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  • $\begingroup$ Thank you very much for the detailed answer! At the moment, I am choosing computer parts to create a workstation to work with 3D. I thought about how to make a small render farm (workstation processor ... and a node with the processor ...). I doubted, because, after learning about the difference in the speed of the CPU and GPU, I thought it might be better to choose a more powerful graphics card, but I did not know that the rendering will be limited by the graphics card memory, and I plan to work with complex scenes. $\endgroup$ – Rumata Mar 15 '16 at 17:59
  • $\begingroup$ workstation processor i7-5960X and a node with the processor i7-4790K $\endgroup$ – Rumata Mar 15 '16 at 18:06
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    $\begingroup$ Hardware questions are not really suited for this site. You'll find much better info in the tech support forum at blenderartists.org/forum/forumdisplay.php?44-Technical-Support $\endgroup$ – user1853 Mar 15 '16 at 18:08
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Depending on your needs - GPU or GPU and cloud render farm could be the better option.

If you only create still images then installing a good GPU could help more than a render farm. Rendering one quality final image at a time will only keep your machine busy for a couple of hours at most. (Well, longer render times can happen but most of us tend to keep render times to a minimum). When you consider the time it takes to upload your scene and textures, the time benefit can drop when remotely rendering a single frame.

If you are rendering animations then you will want to use a render farm, but a decent local GPU will also benefit as you can quickly see a finished frame to get lighting and materials right before sending to a render farm for final rendering.

If you are able to render your images using a GPU, then you can also make use of GPU with a render farm to reduce your rendering costs. Some render farms like render.st offer GPU rendering and if you are building your own farm then Amazon's AWS offers GPU instances (g2.2xlarge and g2.8xlarge).

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I am amazed no one mentions TDP as a rendering hardware criteria.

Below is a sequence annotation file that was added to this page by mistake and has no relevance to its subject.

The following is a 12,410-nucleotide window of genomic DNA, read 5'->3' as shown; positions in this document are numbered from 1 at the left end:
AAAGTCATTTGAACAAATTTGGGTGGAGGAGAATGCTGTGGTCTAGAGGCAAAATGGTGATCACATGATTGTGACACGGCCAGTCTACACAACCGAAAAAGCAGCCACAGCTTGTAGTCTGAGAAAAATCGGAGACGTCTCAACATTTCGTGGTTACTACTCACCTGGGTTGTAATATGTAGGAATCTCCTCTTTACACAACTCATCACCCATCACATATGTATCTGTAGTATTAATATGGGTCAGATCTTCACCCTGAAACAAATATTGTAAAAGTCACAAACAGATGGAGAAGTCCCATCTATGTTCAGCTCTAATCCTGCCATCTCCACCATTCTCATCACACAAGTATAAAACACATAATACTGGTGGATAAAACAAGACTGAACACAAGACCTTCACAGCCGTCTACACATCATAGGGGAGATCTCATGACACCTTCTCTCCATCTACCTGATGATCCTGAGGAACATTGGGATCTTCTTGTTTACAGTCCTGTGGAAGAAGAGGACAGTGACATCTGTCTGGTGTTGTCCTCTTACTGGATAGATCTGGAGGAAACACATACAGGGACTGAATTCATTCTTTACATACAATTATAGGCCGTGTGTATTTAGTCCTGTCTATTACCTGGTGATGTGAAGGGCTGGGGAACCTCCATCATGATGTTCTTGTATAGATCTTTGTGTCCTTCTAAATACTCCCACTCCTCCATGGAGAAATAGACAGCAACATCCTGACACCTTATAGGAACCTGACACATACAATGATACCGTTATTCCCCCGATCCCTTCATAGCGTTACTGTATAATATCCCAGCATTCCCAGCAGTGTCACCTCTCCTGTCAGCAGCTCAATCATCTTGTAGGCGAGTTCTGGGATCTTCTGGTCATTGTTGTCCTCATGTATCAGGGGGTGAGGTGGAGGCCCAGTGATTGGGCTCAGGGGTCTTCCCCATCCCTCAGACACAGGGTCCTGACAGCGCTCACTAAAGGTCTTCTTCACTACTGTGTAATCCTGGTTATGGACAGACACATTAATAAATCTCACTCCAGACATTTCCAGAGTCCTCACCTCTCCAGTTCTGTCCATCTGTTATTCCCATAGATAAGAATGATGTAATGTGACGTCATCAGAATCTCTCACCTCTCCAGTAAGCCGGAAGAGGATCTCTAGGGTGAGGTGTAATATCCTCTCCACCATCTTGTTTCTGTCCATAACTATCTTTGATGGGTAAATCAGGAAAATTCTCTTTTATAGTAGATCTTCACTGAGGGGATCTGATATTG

• CPUs will win render time per Watt.
  • GPUs will win render time per Cost and also render time per meter^3 - but only on simple scenes! Throw something more complicated at GPU and it will struggle (like bidirectional path-tracing).

The best cost-effective solution are second-hand GPUs with Fermi architecture (GTX 580, Tesla M2090, etc.), but they support only CUDA compute 2.0 and it's in question how long this support from Blender will last.

What I would do however is to pay a little more for Maxwell, which is not that power hungry and has more GPU Ram.

Also when paying that much for hadrware, I would look around for commercial renderer that might do the job faster on cheaper hardware than Cycles! Remember Cycles is no wonders - it's just a simple path-tracer that struggles a lot with volumetrics, glossy and blurry transparency. For example Corona renderer utilizes some really smart algorithms on CPU to be even faster than GPU renderers on complex scenes.

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GPU rendering will almost certainly be FAR more cost effective, since you can fit several GPUs into one computer. You could also hybridize and use Blender's built-in network rendering utility to run just a couple of computers with multiple GPUs for rendering. What I would do, would be to buy a few of THESE: http://www.ebay.com/itm/NVIDIA-Tesla-M2090-6GB-GDDR5-PCIe-x16-GPU-Computing-Processor-VIDEO-CARD-/281723734547?hash=item41980b0a13:g:R-YAAOSwyjBW5vQe and use them for rendering.

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  • $\begingroup$ Thank you very much, I have not heard before about this option, very interesting! I just found out that GPU rendering is limited by the memory of the graphics card, so the scenes that require more memory will not be rendered at all (I was hoping that in this case, the rendering will be slower, but apparently it will stop), so now I think that the CPU render farm is also a good option. $\endgroup$ – Rumata Mar 15 '16 at 17:59
  • $\begingroup$ These older NVidia cards have something like 6Gb of ram, and the newer ones closer to 25! You must be rendering HUGE scenes to need more :) $\endgroup$ – KilowattLaser Mar 15 '16 at 19:49